Why Online Reviews Are Important For Every Business
By Stephanie NewtonSep 4
Combining high-quality mobile survey technology, a robust polling methodology, and expert data analysis,
our bulletins will be essential reading to get the pulse of the nation
When Google +1 was announced back at the end of March, flurries of excitement spread around the tech world. Amongst the most intrigued were SEOs, as the announcement freshly revitalised one of their favourite forward-facing phrases: social search. Below is the history of people using the phrase ‘social search’, and underneath is mentions of Google +1; note the correlation of the spikes at the end of March:
Six weeks on, and more excitement. At Google I/O yesterday, the +1 button was previewed for the first time, with further explanation of how it will function in terms of the technical implementation and how measurement data will feed into Google Webmaster Tools.
For many people at the supply end, so to speak, this is all very exciting. It’s another weapon sites can utilise to tackle their search rankings and it will make the connection between social sharing and search rankings, something that was previously a little mysterious (although accepted), wholly explicit. Theoretically, it’s another step towards encouraging bloggers and webmasters to focus on the quality of their content – quite simply, to be found more easily by those searching, more people need to have recommended their content.
So, higher quality content – this means users should benefit from Google +1 too, right? Well, I’m not so sure. There are two main reasons I’m a little wary of the idea.
Relevance of Results
If I’m conducting a very general search, for example ‘all inclusive holidays’, the implications of using Google +1 seem pretty positive – my top results would presumably feature sites that my peers have recommended and, the unspecific nature of my search suggests I’m open to ideas and not sure where to look first; recommendations might be exactly what I need.
However, what if I’m looking for something more specific? Let’s say I search for something like ‘cheap all inclusive holidays in croatia’ – will my results still be affected by those recommendations I came across in my broader search? Now, with my more particular requirements, I might not find what I need on the sites or maybe I even went to them already and came to a dead end.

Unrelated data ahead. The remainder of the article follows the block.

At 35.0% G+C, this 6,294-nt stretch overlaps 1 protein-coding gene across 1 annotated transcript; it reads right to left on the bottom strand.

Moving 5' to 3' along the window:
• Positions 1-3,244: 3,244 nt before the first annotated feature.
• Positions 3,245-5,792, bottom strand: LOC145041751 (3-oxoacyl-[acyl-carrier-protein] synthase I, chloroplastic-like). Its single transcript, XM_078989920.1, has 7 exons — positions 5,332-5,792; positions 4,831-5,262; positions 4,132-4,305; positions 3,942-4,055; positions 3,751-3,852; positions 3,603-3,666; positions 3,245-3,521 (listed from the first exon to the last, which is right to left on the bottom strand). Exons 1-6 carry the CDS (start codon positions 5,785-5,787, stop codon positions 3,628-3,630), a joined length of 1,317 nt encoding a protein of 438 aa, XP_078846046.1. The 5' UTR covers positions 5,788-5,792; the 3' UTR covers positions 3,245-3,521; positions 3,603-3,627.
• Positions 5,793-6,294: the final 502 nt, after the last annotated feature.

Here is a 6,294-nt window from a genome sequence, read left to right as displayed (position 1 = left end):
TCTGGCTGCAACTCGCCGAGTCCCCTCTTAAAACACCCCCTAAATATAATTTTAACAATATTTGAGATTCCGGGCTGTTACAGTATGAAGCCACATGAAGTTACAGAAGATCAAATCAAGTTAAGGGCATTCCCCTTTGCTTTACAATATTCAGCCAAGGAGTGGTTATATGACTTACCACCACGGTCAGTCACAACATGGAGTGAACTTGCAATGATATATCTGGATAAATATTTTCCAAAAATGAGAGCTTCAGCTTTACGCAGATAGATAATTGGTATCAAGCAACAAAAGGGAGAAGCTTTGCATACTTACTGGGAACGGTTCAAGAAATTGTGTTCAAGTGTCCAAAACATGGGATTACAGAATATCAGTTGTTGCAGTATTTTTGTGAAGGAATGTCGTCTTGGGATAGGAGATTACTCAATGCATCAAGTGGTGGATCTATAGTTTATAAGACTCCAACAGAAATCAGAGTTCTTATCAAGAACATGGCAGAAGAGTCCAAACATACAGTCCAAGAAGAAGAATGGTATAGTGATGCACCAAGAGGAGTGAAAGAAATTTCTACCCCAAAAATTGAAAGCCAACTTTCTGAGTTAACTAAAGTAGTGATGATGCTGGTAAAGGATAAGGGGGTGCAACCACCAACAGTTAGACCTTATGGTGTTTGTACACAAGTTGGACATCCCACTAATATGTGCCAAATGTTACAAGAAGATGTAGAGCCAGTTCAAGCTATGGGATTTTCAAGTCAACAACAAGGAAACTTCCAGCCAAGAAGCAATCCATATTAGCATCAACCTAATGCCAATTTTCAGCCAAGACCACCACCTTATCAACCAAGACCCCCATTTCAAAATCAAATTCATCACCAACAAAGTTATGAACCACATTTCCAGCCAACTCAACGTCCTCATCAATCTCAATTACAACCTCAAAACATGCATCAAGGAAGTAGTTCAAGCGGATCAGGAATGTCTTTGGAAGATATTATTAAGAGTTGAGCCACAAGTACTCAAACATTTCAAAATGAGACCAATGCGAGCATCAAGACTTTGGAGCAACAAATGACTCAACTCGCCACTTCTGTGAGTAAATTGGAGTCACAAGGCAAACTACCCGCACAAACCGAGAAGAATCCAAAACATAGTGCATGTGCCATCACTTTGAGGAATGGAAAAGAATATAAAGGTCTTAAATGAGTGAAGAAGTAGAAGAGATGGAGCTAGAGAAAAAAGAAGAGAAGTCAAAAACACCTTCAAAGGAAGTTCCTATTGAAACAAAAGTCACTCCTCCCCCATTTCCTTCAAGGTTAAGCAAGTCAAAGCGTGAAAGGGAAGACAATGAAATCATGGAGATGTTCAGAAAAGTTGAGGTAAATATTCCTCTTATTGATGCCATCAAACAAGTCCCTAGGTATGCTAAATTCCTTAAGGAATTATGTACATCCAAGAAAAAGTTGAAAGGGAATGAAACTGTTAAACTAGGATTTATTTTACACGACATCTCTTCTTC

The Death of Serendipitous Search?
This might sound a little twee, but it’s a serious point too. One of the wonderful things about the internet is the way in which it enables us to stumble across the most obscure content, content which fascinates, educates and enriches us uniquely, because nobody else we know has seen it.
At this point – people will point to our instinctive urge to share. Sharing is great and of course it is one of the fundamental reasons for the explosion of social media, but it can lead to dilutions of our individual interests and curiosities if we all end up stuck in circles of the same material – content sharing and recommendations from friends are what we expect in social networks (Twitter in particular), but do we need them affecting our search results?
Now and the Future
There are countless other ways Google +1 could act as a hindrance and these largely depend on how heavily they are going to affect rankings. For example, I might be looking for a specific problem about Windows 7 and HDMI output, but I am met with results concerning HDMI cables or other Windows 7 troubleshooting that I’m not interested in and are only featured in my results because of multiple +1s. Of course we are expecting Google to be smarter than this, but you’d expect that +1s are going to carry pretty hefty weighting and be applied fairly broadly to results in order to ever be seen in the vast array of different searches we run.
Perhaps initially, the new feature might not make such a difference and I’m being unnecessarily cynical about the negatives, but when giants like Google make these kind of announcements, experience tells us to look at these developments in terms of what they could potentially mean in the future…
Basically what these concerns point to is the danger that everyone ends up reading the same things – do we want to always visit the same sites as our peers? Where would new stuff come from? Ultimately I suppose, there will be the option to turn it off (at least for now) so these concerns may be a bit premature, but sometimes it’s just fun to grumble.
Combining high-quality mobile survey technology, a robust polling methodology, and expert data analysis, our bulletins will be essential reading to get the pulse of the nation.